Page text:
Natalie
9/1/2015 at 1:23 PM

I think if you are going to have the shiplap above, you should go with the last picture (Old House Dreams). As much as I love paneling on mantles (HGTV pic), I think it would compete with the shiplap and texture of the brick, and be too busy. Good luck!!!

Sandi
9/1/2015 at 1:32 PM

I like the last one, but feel that the proportions need a little "slimming" out to fit with your house (less arts and crafts, more colonial). The simplicity of the design goes really nicely with the paneling detail above.

Lori
9/1/2015 at 1:59 PM

Definitely the last one! I feel like with the shiplap plus the brick, going too ornate with the mantel detailing would be a little too busy.

Kay
9/1/2015 at 2:22 PM

I'd say the last one. If you think it's too plain, maybe a small trim, like on the rest of the wood in the foto but small and shallow. Like 1" wide and 1/2" thick (max). And only on the side, across the top it might be too busy with the shiplap. Nothing bulky, just to add a little visual interest.

Miriam
9/1/2015 at 2:49 PM

I really like the substantial one off HGTV. I think it would be fun to work in the original moulding profiles from the house into the mantle too! The last photo has some great components (the shiplap! the simple form!) but feels a little lacking in fun cuts, and the mantle feels skimpy in comparison to the rest of the details in the room. The shiplap becomes the focal point instead of a component.

Kelly Lang
9/1/2015 at 4:09 PM

Definitely the last one, given the wall above it.

Nicole
9/1/2015 at 4:33 PM

Combine the HGTV mantle and the Old House Dreams ones - maintain the simplicity while adding side panels and depth change. The shiplap in the Old House Dreams photo differs from your in that it's not framed on the sides, so maybe adding the side panel details on the mantel could tie together the top and bottom features of the fireplace wall? So - simple, but with a presence. Or something like that.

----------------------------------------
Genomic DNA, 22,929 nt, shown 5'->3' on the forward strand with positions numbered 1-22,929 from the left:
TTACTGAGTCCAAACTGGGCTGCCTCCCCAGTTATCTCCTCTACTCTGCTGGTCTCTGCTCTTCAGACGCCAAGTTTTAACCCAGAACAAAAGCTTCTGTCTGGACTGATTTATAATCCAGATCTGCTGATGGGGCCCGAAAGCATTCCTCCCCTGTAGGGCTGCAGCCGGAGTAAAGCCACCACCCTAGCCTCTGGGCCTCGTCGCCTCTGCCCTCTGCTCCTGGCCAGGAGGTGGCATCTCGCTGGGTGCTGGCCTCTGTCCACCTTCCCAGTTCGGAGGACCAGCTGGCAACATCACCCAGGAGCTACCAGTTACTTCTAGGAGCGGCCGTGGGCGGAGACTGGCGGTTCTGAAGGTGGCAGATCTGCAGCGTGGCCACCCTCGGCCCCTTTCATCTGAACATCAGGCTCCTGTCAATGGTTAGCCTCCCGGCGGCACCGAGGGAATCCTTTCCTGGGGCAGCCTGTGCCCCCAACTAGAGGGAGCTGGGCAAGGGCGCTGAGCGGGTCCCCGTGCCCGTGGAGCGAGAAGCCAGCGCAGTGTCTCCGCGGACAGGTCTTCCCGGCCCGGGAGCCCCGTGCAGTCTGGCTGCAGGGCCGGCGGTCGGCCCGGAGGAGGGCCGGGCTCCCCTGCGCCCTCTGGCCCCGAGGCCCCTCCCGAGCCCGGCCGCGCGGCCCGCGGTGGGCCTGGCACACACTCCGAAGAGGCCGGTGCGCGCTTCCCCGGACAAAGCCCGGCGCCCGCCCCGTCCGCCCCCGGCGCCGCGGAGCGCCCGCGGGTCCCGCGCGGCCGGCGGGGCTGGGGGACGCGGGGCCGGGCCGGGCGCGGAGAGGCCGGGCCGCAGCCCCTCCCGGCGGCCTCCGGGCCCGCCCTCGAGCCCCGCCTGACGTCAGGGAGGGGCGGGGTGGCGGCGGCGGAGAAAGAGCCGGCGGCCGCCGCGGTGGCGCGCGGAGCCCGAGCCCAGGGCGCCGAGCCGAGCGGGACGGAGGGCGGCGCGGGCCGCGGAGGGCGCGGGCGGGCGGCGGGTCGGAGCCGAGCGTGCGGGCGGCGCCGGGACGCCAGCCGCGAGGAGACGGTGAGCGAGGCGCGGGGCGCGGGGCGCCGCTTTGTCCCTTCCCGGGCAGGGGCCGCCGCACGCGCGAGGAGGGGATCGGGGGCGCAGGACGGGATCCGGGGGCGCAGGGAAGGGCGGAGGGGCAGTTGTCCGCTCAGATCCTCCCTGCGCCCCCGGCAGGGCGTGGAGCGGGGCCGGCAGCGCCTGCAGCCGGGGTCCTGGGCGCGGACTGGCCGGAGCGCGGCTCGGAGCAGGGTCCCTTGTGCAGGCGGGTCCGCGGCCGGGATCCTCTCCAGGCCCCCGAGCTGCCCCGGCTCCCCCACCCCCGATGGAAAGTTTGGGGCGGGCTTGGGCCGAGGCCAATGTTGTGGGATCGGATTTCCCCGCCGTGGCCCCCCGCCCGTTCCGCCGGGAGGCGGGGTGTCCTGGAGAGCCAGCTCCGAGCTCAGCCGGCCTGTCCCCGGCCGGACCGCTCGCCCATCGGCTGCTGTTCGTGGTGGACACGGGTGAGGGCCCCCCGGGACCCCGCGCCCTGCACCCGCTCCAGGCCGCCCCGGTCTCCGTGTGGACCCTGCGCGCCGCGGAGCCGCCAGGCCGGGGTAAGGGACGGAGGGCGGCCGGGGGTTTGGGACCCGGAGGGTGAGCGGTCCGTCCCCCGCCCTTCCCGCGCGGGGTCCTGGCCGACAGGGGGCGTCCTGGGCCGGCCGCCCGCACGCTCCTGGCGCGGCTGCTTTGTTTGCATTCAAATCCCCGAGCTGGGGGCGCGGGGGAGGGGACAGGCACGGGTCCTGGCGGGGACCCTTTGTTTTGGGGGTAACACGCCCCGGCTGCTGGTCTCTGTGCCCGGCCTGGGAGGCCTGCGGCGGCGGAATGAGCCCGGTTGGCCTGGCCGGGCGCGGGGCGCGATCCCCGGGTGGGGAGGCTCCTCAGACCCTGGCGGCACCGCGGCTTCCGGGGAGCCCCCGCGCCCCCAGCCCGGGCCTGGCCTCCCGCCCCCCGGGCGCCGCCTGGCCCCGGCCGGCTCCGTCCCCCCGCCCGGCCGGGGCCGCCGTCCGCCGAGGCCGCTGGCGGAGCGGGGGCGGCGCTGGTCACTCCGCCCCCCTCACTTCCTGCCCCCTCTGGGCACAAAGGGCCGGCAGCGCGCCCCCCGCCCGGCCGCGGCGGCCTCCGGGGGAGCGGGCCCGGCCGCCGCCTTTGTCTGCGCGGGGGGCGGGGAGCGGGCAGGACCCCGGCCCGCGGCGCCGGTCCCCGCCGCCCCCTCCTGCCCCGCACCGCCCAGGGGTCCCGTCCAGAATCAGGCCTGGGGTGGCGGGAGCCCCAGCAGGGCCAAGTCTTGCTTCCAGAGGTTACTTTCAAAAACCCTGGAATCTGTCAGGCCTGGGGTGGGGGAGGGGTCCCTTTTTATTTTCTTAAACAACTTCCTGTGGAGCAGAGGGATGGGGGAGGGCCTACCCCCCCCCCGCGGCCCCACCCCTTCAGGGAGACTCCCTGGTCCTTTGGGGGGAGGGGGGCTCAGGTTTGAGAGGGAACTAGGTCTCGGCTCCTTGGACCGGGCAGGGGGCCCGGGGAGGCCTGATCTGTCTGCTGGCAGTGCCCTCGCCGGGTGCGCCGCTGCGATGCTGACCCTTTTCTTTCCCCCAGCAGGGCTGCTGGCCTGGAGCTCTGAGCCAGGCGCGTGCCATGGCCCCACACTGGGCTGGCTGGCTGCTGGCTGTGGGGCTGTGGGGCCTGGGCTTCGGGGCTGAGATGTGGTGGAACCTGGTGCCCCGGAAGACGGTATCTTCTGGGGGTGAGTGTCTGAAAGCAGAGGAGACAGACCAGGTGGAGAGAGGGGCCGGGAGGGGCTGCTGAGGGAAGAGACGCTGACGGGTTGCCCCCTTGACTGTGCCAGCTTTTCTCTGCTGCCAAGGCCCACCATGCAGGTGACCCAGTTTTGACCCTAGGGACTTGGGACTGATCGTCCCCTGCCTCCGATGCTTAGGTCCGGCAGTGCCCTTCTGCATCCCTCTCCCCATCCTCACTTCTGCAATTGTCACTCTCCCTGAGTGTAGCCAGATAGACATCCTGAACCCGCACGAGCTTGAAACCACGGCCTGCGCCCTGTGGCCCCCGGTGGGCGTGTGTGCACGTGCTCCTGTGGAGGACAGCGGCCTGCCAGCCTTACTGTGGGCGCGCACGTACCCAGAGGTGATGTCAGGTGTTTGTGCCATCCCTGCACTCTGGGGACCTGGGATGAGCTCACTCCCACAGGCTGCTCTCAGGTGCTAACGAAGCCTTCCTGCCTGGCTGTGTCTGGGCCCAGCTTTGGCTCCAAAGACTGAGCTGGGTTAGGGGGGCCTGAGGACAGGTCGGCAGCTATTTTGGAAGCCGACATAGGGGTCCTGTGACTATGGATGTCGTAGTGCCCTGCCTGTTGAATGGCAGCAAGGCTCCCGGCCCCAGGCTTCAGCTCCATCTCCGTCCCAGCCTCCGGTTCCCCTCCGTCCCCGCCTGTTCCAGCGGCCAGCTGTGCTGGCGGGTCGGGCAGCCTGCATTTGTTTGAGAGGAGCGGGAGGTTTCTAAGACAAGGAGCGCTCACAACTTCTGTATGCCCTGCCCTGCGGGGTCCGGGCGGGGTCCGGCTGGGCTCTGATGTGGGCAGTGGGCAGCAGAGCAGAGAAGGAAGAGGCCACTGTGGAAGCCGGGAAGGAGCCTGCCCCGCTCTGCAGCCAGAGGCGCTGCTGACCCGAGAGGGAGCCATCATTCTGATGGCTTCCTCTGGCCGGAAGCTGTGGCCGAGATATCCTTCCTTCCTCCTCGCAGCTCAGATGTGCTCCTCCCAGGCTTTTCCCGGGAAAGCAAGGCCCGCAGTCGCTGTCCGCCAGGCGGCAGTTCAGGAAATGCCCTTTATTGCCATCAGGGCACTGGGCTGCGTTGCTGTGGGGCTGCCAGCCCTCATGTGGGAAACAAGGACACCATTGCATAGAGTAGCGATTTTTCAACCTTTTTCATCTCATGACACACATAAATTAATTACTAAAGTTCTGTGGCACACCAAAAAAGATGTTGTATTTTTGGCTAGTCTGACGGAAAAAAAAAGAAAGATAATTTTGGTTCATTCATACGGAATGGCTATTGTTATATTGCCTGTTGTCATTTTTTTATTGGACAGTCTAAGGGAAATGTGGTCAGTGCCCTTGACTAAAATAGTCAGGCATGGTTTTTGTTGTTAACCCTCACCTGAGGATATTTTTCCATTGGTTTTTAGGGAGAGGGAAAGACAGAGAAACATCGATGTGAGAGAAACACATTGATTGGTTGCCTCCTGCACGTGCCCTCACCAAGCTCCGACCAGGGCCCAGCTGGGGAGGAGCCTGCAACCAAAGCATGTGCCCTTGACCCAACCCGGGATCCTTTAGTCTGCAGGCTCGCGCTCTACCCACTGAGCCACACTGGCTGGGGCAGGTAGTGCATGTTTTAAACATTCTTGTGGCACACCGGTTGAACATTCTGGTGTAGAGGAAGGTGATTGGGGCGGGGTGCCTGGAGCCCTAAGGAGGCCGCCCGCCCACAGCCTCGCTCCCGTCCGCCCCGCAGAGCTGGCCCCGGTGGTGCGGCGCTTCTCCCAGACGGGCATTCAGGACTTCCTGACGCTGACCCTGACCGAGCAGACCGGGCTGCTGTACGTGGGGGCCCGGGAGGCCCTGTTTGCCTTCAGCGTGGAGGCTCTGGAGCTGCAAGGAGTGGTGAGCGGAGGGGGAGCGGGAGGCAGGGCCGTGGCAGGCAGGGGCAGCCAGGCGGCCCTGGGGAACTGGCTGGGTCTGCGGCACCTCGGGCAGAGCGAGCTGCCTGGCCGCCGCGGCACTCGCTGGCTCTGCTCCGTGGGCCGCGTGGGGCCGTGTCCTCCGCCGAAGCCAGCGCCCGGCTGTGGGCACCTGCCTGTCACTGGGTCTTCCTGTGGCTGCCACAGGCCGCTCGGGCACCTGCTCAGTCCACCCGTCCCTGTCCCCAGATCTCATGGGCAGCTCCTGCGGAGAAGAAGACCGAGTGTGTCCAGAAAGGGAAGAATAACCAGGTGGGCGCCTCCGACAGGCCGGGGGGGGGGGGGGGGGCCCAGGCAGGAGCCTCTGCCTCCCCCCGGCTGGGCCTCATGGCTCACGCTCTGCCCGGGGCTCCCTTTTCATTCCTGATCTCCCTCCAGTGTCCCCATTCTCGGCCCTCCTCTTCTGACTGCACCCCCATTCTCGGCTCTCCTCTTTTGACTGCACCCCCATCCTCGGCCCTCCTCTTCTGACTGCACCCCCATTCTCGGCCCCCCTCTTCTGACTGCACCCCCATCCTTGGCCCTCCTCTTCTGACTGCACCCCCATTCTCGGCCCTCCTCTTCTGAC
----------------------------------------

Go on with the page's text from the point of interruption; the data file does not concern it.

Gaidig
9/13/2015 at 4:49 PM

I completely agree - a depth change as in the HGTV one would give the Old House Dreams mantel more presence to hold up to the ship lap. (In the Old House Dreams picture, I think the mantel is overpowered by the shiplap, and I think you want to emphasize the mantel.) I like the paneled columns, but I do think they may not be right for going with the ship lap. However, if you made the panels more shaker-style, that might work nicely.

LD
9/1/2015 at 5:56 PM

Bottom pic with HGTV mantle!!

Kerrie
9/1/2015 at 6:17 PM

I'm a bit with the other comments in wondering about the combination of the brickwork and shiplap with a formal mantle. I wonder if the top of the mantel would look any good with a thick, beautiful, rustic piece of wood rather than a more formal milled piece - may be too many elements tho. Did you see how Littlegreennotebook put her mantel together in their current house? She used different shapes to build up the profile. Even if you don't do your mantel the same way it may be a way to get an idea of shapes and proportions for your space

DAF
9/1/2015 at 7:08 PM

The last one for sure. It is easy to look just at the details without thinking of the mantel within the context of the wall and the whole room. I think it looks bare in the pic simply because there isn't any furniture. Once everything is in place and decorated, you'll appreciate the simplicity.

marc
9/1/2015 at 8:01 PM

I'm with the others... definitely the last one should be your main inspiration. I was originally thinking a hybrid of the Old House Dreams and the HGTV one, but extra details like paneling being a little busy with the brick and shiplap is a valid point. At the same time, you want the bottom half to have enough visual weight to balance out the ship lap above. Maybe a cardboard mock-up is in order?

9/1/2015 at 8:37 PM

I like the last one a lot, but I agree it is too plain. I vote for the one above it with the use of moulding and the plain facia. There's something a bit grand about it that will make your fireplace a focal point, yet the style is clean and simple.

Nice!

Can't wait to see what you do with it.

Claire
9/1/2015 at 9:26 PM

Have to agree with Wendy... That second to last one (while beautiful!) is just too fussy. The last one almost feels TOO simple; I like the horizontal parts but think the 'legs' could benefit from raised paneling similar to #2.